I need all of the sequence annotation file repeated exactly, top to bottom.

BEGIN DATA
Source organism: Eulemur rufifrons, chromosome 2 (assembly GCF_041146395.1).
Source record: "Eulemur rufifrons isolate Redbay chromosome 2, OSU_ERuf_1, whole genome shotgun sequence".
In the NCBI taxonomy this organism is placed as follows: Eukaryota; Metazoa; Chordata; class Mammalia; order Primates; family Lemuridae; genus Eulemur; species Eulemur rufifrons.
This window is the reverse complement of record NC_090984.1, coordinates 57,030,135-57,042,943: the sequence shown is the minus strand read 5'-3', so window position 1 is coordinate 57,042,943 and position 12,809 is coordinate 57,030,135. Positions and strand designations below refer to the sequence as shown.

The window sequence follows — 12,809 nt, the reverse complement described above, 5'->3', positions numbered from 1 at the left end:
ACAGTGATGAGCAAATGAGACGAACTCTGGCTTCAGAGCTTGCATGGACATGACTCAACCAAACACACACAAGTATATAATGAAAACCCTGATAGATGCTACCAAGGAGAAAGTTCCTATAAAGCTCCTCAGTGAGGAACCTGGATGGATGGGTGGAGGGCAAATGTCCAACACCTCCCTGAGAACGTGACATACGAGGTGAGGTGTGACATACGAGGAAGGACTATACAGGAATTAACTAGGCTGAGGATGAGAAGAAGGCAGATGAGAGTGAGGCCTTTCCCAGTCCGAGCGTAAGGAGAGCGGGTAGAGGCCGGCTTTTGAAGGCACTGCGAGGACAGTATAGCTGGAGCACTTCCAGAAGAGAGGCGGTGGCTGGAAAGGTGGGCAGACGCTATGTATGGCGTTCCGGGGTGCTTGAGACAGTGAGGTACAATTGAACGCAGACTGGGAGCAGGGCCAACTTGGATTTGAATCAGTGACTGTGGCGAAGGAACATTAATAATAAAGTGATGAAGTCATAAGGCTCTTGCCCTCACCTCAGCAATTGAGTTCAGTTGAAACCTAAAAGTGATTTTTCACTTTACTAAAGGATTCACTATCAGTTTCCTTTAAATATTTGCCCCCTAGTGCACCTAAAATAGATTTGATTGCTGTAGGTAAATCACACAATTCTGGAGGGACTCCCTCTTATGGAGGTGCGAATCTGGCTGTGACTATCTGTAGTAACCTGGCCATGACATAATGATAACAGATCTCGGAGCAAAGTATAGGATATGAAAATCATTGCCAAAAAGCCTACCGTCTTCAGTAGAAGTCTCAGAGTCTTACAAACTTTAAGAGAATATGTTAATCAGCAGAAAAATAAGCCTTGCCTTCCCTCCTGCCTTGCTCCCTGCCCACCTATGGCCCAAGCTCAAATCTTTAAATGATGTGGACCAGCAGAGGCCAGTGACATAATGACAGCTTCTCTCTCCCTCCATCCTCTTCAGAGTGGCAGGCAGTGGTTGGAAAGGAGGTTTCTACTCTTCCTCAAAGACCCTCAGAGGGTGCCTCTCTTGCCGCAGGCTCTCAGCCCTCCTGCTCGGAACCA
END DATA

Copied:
Source organism: Eulemur rufifrons, chromosome 2 (assembly GCF_041146395.1).
Source record: "Eulemur rufifrons isolate Redbay chromosome 2, OSU_ERuf_1, whole genome shotgun sequence".
In the NCBI taxonomy this organism is placed as follows: Eukaryota; Metazoa; Chordata; class Mammalia; order Primates; family Lemuridae; genus Eulemur; species Eulemur rufifrons.
This window is the reverse complement of record NC_090984.1, coordinates 57,030,135-57,042,943: the sequence shown is the minus strand read 5'-3', so window position 1 is coordinate 57,042,943 and position 12,809 is coordinate 57,030,135. Positions and strand designations below refer to the sequence as shown.

The window sequence follows — 12,809 nt, the reverse complement described above, 5'->3', positions numbered from 1 at the left end:
ACAGTGATGAGCAAATGAGACGAACTCTGGCTTCAGAGCTTGCATGGACATGACTCAACCAAACACACACAAGTATATAATGAAAACCCTGATAGATGCTACCAAGGAGAAAGTTCCTATAAAGCTCCTCAGTGAGGAACCTGGATGGATGGGTGGAGGGCAAATGTCCAACACCTCCCTGAGAACGTGACATACGAGGTGAGGTGTGACATACGAGGAAGGACTATACAGGAATTAACTAGGCTGAGGATGAGAAGAAGGCAGATGAGAGTGAGGCCTTTCCCAGTCCGAGCGTAAGGAGAGCGGGTAGAGGCCGGCTTTTGAAGGCACTGCGAGGACAGTATAGCTGGAGCACTTCCAGAAGAGAGGCGGTGGCTGGAAAGGTGGGCAGACGCTATGTATGGCGTTCCGGGGTGCTTGAGACAGTGAGGTACAATTGAACGCAGACTGGGAGCAGGGCCAACTTGGATTTGAATCAGTGACTGTGGCGAAGGAACATTAATAATAAAGTGATGAAGTCATAAGGCTCTTGCCCTCACCTCAGCAATTGAGTTCAGTTGAAACCTAAAAGTGATTTTTCACTTTACTAAAGGATTCACTATCAGTTTCCTTTAAATATTTGCCCCCTAGTGCACCTAAAATAGATTTGATTGCTGTAGGTAAATCACACAATTCTGGAGGGACTCCCTCTTATGGAGGTGCGAATCTGGCTGTGACTATCTGTAGTAACCTGGCCATGACATAATGATAACAGATCTCGGAGCAAAGTATAGGATATGAAAATCATTGCCAAAAAGCCTACCGTCTTCAGTAGAAGTCTCAGAGTCTTACAAACTTTAAGAGAATATGTTAATCAGCAGAAAAATAAGCCTTGCCTTCCCTCCTGCCTTGCTCCCTGCCCACCTATGGCCCAAGCTCAAATCTTTAAATGATGTGGACCAGCAGAGGCCAGTGACATAATGACAGCTTCTCTCTCCCTCCATCCTCTTCAGAGTGGCAGGCAGTGGTTGGAAAGGAGGTTTCTACTCTTCCTCAAAGACCCTCAGAGGGTGCCTCTCTTGCCGCAGGCTCTCAGCCCTCCTGCTCGGAACCA